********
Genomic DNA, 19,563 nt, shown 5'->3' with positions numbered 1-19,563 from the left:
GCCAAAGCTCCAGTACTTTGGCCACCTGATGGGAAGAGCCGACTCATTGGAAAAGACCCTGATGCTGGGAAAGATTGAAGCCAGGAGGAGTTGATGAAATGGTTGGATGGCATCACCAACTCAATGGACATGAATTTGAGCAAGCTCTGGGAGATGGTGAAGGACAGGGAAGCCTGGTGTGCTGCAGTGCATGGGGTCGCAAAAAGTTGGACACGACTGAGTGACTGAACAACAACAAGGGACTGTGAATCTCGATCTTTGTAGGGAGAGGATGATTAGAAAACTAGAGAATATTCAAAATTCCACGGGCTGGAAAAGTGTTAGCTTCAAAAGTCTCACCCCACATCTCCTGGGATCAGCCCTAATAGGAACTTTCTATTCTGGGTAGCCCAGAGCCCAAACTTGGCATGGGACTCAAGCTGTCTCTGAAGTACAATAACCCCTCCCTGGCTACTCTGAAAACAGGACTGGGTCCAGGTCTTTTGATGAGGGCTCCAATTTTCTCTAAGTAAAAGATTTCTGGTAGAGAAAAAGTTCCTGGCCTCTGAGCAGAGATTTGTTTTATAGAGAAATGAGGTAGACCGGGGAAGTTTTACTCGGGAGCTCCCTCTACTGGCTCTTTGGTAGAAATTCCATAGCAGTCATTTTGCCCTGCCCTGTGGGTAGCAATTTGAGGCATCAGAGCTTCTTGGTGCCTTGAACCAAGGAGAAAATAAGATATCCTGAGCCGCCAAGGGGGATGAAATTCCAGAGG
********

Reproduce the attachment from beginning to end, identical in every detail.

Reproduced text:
Genomic DNA, 19,563 nt, shown 5'->3' with positions numbered 1-19,563 from the left:
GCCAAAGCTCCAGTACTTTGGCCACCTGATGGGAAGAGCCGACTCATTGGAAAAGACCCTGATGCTGGGAAAGATTGAAGCCAGGAGGAGTTGATGAAATGGTTGGATGGCATCACCAACTCAATGGACATGAATTTGAGCAAGCTCTGGGAGATGGTGAAGGACAGGGAAGCCTGGTGTGCTGCAGTGCATGGGGTCGCAAAAAGTTGGACACGACTGAGTGACTGAACAACAACAAGGGACTGTGAATCTCGATCTTTGTAGGGAGAGGATGATTAGAAAACTAGAGAATATTCAAAATTCCACGGGCTGGAAAAGTGTTAGCTTCAAAAGTCTCACCCCACATCTCCTGGGATCAGCCCTAATAGGAACTTTCTATTCTGGGTAGCCCAGAGCCCAAACTTGGCATGGGACTCAAGCTGTCTCTGAAGTACAATAACCCCTCCCTGGCTACTCTGAAAACAGGACTGGGTCCAGGTCTTTTGATGAGGGCTCCAATTTTCTCTAAGTAAAAGATTTCTGGTAGAGAAAAAGTTCCTGGCCTCTGAGCAGAGATTTGTTTTATAGAGAAATGAGGTAGACCGGGGAAGTTTTACTCGGGAGCTCCCTCTACTGGCTCTTTGGTAGAAATTCCATAGCAGTCATTTTGCCCTGCCCTGTGGGTAGCAATTTGAGGCATCAGAGCTTCTTGGTGCCTTGAACCAAGGAGAAAATAAGATATCCTGAGCCGCCAAGGGGGATGAAATTCCAGAGG